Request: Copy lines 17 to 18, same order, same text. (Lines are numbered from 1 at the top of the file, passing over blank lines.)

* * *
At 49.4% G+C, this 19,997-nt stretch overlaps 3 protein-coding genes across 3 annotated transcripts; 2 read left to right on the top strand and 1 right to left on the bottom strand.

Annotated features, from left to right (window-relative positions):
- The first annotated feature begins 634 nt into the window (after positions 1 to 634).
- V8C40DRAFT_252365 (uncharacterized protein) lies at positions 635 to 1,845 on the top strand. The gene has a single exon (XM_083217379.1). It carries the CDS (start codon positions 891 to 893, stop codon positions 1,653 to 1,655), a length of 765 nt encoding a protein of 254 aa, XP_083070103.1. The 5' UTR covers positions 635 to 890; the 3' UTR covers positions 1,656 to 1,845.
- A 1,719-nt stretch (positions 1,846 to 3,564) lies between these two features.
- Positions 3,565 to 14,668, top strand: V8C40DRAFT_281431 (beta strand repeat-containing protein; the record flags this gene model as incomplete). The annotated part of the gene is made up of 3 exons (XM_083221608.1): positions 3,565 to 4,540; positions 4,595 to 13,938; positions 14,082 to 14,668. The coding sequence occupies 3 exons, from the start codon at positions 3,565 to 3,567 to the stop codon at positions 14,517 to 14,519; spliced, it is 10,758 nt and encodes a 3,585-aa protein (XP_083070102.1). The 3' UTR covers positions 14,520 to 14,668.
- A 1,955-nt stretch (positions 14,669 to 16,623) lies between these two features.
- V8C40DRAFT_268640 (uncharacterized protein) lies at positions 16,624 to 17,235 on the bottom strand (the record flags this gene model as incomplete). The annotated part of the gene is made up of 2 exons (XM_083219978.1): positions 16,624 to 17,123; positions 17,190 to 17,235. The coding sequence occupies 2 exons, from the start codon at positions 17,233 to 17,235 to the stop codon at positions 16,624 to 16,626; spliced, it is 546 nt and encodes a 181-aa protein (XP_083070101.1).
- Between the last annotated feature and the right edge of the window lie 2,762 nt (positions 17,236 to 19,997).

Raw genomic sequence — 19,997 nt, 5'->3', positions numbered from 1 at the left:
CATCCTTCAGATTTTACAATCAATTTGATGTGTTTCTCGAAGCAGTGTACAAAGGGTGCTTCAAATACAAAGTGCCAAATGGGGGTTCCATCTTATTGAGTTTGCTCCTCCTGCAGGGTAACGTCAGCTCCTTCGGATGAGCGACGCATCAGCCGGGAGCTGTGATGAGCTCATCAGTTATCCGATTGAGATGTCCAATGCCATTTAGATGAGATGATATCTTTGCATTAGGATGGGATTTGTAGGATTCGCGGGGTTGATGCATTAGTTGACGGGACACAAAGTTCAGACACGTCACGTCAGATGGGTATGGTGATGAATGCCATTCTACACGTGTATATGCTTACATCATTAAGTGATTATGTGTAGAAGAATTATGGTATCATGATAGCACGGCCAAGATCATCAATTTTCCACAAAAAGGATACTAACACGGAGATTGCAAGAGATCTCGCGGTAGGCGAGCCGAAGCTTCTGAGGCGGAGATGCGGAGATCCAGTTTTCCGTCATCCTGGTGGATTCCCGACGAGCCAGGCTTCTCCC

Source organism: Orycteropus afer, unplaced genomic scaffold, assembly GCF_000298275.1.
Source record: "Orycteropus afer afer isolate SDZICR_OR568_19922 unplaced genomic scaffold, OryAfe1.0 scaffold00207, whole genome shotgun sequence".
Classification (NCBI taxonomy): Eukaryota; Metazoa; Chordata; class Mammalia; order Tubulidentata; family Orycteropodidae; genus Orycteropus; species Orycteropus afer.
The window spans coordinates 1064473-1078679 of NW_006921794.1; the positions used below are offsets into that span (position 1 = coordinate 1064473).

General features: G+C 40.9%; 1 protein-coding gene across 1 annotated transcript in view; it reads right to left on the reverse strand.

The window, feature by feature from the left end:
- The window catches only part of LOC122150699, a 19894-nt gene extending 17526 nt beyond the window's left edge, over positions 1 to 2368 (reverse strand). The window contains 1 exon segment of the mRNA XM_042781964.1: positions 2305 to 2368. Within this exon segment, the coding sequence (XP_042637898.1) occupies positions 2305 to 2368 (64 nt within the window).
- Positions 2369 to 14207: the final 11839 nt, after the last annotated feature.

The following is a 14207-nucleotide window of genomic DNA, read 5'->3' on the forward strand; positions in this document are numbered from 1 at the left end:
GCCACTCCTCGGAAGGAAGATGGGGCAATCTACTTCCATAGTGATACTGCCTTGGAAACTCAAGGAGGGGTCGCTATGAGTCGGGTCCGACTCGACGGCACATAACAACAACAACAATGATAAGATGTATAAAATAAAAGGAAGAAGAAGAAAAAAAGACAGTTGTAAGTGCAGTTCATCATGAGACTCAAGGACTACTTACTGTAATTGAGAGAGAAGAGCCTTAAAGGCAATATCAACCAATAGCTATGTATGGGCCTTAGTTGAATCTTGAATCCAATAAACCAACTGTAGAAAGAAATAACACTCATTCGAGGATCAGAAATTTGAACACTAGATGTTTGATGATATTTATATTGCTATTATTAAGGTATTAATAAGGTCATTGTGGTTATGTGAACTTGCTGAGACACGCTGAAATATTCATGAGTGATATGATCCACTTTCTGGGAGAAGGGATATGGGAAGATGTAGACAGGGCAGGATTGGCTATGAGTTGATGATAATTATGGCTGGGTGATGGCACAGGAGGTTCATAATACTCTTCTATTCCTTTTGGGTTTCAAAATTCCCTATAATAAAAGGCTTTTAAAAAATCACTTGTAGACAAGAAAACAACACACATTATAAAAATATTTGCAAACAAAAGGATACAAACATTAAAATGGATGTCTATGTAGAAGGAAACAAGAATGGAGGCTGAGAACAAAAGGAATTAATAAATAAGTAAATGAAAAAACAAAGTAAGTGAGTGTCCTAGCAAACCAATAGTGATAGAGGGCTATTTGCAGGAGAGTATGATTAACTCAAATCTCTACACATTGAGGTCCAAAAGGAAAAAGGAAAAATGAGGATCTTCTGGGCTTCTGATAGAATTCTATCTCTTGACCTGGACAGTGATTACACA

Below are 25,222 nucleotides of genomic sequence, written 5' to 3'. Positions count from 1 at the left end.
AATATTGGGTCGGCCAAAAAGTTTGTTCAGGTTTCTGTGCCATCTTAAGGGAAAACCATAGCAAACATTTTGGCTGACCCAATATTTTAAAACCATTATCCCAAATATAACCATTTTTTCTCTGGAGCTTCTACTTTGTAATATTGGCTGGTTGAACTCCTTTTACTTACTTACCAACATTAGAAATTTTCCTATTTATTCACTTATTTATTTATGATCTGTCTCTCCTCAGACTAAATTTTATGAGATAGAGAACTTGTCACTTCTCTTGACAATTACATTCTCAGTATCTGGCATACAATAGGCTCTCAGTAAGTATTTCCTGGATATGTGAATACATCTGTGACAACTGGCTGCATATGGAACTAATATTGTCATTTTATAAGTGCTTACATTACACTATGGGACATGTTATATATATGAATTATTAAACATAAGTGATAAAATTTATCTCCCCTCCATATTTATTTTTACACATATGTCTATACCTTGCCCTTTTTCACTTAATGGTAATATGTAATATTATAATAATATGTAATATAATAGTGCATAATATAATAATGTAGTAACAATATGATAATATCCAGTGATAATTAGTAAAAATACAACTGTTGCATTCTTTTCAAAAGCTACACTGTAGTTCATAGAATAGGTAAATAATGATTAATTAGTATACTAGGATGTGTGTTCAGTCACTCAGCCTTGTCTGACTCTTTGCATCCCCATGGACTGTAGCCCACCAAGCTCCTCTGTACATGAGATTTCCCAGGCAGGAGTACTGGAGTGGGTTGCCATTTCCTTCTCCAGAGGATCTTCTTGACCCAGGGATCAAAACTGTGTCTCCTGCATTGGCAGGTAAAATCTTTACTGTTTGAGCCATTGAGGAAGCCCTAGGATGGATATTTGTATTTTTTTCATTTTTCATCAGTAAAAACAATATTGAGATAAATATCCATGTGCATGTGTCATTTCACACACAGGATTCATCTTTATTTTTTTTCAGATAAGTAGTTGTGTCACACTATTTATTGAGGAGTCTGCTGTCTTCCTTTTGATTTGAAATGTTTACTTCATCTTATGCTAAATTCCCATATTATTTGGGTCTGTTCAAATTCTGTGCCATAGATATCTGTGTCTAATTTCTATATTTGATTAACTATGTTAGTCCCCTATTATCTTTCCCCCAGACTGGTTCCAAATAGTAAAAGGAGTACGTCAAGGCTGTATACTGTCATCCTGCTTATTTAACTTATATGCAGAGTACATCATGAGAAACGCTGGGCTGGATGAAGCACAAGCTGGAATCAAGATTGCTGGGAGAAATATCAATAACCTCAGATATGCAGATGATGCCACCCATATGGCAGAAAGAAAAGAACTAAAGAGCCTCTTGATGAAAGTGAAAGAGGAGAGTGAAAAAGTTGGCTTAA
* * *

The window, feature by feature from the left end:
- The window catches only part of LOC122150699, a 19894-nt gene extending 17526 nt beyond the window's left edge, over positions 1 to 2368 (reverse strand). The window contains 1 exon segment of the mRNA XM_042781964.1: positions 2305 to 2368. Within this exon segment, the coding sequence (XP_042637898.1) occupies positions 2305 to 2368 (64 nt within the window).